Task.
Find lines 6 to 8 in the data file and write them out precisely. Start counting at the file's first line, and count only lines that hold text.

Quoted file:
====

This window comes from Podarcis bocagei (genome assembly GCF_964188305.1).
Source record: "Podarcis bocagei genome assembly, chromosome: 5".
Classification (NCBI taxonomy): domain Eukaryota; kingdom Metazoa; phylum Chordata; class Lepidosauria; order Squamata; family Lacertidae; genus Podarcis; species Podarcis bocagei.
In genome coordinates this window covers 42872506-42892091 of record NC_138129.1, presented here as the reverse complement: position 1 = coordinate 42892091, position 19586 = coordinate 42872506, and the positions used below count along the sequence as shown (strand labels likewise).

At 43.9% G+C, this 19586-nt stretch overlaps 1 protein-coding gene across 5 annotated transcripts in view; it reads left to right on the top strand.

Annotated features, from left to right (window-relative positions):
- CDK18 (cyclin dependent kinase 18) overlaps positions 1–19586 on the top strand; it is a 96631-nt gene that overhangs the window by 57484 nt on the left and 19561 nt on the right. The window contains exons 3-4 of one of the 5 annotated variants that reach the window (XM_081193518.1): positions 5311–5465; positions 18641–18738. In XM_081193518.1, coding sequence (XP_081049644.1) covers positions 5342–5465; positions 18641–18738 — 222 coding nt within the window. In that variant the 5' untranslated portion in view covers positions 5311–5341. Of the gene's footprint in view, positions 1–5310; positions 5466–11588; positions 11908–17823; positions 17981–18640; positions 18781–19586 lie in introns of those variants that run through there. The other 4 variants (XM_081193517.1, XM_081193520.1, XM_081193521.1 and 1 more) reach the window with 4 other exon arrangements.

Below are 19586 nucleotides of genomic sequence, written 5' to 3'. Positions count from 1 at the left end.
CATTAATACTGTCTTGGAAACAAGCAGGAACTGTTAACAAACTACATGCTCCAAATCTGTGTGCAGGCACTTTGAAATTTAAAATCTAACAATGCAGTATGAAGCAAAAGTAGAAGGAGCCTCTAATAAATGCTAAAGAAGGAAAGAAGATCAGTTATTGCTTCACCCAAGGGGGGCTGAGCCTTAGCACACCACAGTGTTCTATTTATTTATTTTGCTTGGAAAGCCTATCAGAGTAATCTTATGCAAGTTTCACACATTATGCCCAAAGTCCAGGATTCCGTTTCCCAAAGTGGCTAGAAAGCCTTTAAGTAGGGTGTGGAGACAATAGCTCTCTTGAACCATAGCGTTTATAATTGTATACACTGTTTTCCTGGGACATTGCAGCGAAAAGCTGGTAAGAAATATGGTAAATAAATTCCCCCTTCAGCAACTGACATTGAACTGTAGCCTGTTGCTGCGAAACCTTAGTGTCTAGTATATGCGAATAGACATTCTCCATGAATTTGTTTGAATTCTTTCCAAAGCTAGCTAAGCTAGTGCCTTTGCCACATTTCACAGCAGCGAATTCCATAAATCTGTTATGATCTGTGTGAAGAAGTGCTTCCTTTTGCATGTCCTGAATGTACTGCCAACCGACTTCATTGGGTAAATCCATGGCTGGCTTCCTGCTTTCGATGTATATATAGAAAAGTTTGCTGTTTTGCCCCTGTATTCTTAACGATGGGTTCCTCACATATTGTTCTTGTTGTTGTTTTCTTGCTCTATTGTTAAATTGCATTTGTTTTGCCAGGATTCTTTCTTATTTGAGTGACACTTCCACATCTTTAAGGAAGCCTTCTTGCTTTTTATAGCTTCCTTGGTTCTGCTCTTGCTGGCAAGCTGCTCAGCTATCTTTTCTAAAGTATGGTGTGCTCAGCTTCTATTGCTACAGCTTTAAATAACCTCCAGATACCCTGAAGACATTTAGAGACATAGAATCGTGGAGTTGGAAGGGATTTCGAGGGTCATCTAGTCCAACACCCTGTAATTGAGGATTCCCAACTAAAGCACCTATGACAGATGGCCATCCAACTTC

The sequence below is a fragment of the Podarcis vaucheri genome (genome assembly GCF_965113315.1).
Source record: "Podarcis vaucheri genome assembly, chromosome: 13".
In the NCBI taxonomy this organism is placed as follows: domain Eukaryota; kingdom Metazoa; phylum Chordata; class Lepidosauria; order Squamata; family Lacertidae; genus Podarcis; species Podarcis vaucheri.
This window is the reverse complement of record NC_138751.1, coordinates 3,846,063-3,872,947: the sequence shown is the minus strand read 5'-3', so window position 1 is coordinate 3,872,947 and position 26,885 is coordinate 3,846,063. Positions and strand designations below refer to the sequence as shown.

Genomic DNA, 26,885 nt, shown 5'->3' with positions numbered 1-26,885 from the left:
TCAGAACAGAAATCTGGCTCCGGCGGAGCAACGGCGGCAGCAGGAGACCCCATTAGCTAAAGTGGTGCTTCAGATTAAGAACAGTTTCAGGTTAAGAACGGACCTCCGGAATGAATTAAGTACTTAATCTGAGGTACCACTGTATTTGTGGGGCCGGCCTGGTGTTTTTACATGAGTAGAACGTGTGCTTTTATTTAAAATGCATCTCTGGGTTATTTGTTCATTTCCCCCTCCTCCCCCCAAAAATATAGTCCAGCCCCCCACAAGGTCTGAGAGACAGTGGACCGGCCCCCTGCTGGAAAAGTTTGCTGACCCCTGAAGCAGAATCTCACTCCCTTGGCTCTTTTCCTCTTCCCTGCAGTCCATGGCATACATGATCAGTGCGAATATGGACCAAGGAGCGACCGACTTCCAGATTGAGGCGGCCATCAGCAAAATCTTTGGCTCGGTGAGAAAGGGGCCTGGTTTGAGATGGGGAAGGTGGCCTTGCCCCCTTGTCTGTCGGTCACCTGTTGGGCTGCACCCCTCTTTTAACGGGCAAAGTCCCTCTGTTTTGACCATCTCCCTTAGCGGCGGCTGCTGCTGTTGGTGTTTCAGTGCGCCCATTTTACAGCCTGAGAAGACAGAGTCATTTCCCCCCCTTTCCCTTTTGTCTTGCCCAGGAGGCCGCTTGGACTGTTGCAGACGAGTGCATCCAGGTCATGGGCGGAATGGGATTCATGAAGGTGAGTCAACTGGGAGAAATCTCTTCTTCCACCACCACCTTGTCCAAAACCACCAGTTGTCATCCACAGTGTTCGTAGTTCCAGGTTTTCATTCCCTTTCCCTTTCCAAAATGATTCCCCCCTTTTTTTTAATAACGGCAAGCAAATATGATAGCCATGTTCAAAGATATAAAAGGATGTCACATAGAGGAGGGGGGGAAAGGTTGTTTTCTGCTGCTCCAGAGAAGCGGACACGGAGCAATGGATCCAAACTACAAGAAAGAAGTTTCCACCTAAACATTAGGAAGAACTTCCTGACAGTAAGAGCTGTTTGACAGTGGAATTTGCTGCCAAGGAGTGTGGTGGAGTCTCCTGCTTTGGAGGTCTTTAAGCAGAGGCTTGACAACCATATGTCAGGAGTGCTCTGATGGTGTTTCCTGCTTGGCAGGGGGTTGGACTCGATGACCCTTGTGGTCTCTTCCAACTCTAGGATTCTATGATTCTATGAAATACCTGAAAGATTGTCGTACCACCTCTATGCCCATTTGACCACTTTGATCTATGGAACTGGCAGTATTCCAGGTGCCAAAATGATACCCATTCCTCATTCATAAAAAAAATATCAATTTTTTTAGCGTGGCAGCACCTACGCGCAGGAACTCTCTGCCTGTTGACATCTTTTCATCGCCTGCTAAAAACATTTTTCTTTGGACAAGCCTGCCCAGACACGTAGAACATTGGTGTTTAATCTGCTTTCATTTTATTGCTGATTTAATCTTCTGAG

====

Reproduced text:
Annotated features, from left to right (window-relative positions):
- CDK18 (cyclin dependent kinase 18) overlaps positions 1–19586 on the top strand; it is a 96631-nt gene that overhangs the window by 57484 nt on the left and 19561 nt on the right. The window contains exons 3-4 of one of the 5 annotated variants that reach the window (XM_081193518.1): positions 5311–5465; positions 18641–18738. In XM_081193518.1, coding sequence (XP_081049644.1) covers positions 5342–5465; positions 18641–18738 — 222 coding nt within the window. In that variant the 5' untranslated portion in view covers positions 5311–5341. Of the gene's footprint in view, positions 1–5310; positions 5466–11588; positions 11908–17823; positions 17981–18640; positions 18781–19586 lie in introns of those variants that run through there. The other 4 variants (XM_081193517.1, XM_081193520.1, XM_081193521.1 and 1 more) reach the window with 4 other exon arrangements.

Below are 19586 nucleotides of genomic sequence, written 5' to 3'. Positions count from 1 at the left end.